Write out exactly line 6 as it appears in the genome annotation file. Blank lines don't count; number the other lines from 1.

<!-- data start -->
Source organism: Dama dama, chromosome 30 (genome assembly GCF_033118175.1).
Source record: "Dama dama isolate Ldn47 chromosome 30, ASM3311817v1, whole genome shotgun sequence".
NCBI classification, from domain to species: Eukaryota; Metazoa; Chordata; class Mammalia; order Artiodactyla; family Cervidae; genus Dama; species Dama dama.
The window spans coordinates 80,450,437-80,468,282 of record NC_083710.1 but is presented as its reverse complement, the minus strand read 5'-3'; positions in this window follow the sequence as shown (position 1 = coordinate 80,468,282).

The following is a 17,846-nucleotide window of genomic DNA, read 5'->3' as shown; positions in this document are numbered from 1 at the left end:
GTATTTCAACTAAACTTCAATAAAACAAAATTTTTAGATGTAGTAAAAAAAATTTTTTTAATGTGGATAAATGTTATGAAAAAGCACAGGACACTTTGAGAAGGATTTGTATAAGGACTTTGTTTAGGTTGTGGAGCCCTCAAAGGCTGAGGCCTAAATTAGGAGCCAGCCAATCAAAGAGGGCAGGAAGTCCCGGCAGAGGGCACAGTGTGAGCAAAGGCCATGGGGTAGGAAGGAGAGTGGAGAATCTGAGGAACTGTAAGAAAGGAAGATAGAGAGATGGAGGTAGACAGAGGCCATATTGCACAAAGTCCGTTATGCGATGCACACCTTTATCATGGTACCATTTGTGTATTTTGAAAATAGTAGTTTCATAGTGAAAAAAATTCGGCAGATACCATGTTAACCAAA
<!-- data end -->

GTATTTCAACTAAACTTCAATAAAACAAAATTTTTAGATGTAGTAAAAAAAATTTTTTTAATGTGGATAAATGTTATGAAAAAGCACAGGACACTTTGAGAAGGATTTGTATAAGGACTTTGTTTAGGTTGTGGAGCCCTCAAAGGCTGAGGCCTAAATTAGGAGCCAGCCAATCAAAGAGGGCAGGAAGTCCCGGCAGAGGGCACAGTGTGAGCAAAGGCCATGGGGTAGGAAGGAGAGTGGAGAATCTGAGGAACTGTAAGAAAGGAAGATAGAGAGATGGAGGTAGACAGAGGCCATATTGCACAAAGTCCGTTATGCGATGCACACCTTTATCATGGTACCATTTGTGTATTTTGAAAATAGTAGTTTCATAGTGAAAAAAATTCGGCAGATACCATGTTAACCAAA